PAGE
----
As the coronavirus pandemic continues to worsen, public health officials are raising particular concern about the virus’s potential to spread in correctional facilities.
Already, thousands of prison and jail inmates across the country have tested positive for the virus. A report released last month by the American Civil Liberties Union found that if significant steps are not taken to reduce the virus’s spread in prisons, an additional 100,000 Americans could die.
In Minnesota, two state correctional facilities have seen major outbreaks of the virus. As of Thursday, 36 staff and 35 inmates had tested positive for the virus at MCF-Moose Lake, while 55 inmates and four staff tested positive at MCF-Willow River. In all, 455 inmates in Minnesota’s prisons have been tested as of Thursday, 92 were positive, 38 were presumed positive. Sixteen are pending results.
At MCF-Faribault, the largest of 11 state-run correctional facilities throughout Minnesota, no cases have been reported. Fourteen inmates have been tested, with 13 of those confirmed negative and one still awaiting results. That doesn’t mean the facility is sitting on its laurels. Nicholas Kimball, communications director for the Minnesota Department of Corrections, said that officials from MCF-Faribault are in daily and sometimes hourly contact with the state and other facilities.
Working with Department of Corrections Commissioner Paul Schnell and other top officials from the state DOC, as well as local health officials, each facility has come up with its own set of guidelines to limit spread of the virus.
Kimball said that the process has proven quite complex and challenging for the Department of Corrections, because each facility varies greatly. Some of the state’s correctional facilities are 100 years old, while others were construction a couple of decades ago.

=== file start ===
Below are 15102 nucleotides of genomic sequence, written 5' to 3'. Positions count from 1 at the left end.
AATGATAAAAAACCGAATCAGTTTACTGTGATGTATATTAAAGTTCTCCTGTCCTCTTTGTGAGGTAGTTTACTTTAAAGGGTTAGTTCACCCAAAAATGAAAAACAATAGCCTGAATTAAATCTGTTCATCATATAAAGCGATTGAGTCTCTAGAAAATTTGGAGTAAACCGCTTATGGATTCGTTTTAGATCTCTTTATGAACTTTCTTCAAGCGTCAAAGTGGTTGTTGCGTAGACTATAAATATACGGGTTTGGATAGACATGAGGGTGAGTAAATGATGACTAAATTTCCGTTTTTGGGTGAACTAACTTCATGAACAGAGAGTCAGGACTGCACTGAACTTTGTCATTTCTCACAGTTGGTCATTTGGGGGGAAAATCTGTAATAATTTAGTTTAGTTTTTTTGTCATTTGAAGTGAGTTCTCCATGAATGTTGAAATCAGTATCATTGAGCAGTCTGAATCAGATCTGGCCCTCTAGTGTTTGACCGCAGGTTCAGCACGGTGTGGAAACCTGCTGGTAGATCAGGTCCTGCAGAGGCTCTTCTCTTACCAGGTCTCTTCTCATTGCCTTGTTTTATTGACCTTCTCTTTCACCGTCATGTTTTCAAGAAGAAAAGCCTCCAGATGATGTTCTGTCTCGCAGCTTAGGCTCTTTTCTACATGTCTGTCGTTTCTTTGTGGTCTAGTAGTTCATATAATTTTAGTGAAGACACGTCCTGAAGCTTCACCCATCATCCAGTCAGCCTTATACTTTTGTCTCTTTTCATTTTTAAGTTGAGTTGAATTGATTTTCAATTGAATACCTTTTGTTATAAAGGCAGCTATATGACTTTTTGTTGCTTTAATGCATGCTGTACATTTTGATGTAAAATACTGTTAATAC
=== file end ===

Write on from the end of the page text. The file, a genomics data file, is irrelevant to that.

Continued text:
“It’s challenging, because these facilities weren’t built with pandemic management in mind,” Kimball said. “We’ve had to change procedures and schedules to reduce the opportunities for the virus to spread.”
Within MCF-Faribault and other facilities throughout the state, a “Stay in Unit” plan has been implemented. Like Gov. Tim Walz’s order, the “Stay in Unit” plan is designed to limit the spread of the virus should an inmate contract it, giving authorities time to respond.
Schnell has pushed hard for additional recreational and educational opportunities for prisoners. Among the state’s correctional facilities, Faribault has traditionally led the way, but that push has been deeply affected by the pandemic. Inmates have continued to work in essential occupations such as food service, laundry and cleaning, though they’ve been asked to adhere to strict social distancing policies. Classes have also continued, but only after the development of distance learning plans.
Inmates are still allowed to meet with their tutors individually or in small groups, so long as social distancing protocol is followed. Treatment groups are continuing similarly, with large groups eschewed in favor of small groups or electronic communication.
To help inmates cope with stress, outdoor recreational activities have actually increased. Inmates are expected to follow strict distancing procedures while outdoors, and each unit is kept separate in accordance with the Stay in Unit policy.
Recently, staff and inmates alike have begun wearing cloth masks, per the recommendation of the Centers for Disease Control and Prevention. Staff have their temperature taken every day before entering the facility, to limit the risk of spreading the disease.
Additional hand washing stations have been installed to encourage proper sanitation, and like staff at health care facilities, correctional facility staff are encouraged to take precautions at home to limit the risk of spreading the virus to their families.
However, access to N95 masks, which provide the strongest and most reliable protection from the virus, is limited to use by medical staff or corrections officers interacting with a known symptomatic patient.
Kimball said that initially, amid a shortage of testing, the state limited tests to prisoners who had symptoms unique to COVID, rather than the flu or other viruses. Now, testing has expanded to cover even asymptomatic people.
As the state continues to expand its testing capacity and more timely tests are developed, Kimball said that it’s possible that facilities like MCF-Faribault could adjust their policies. He said the DOC is paying close attention to the guidance of local and state health authorities to determine whether changes are needed.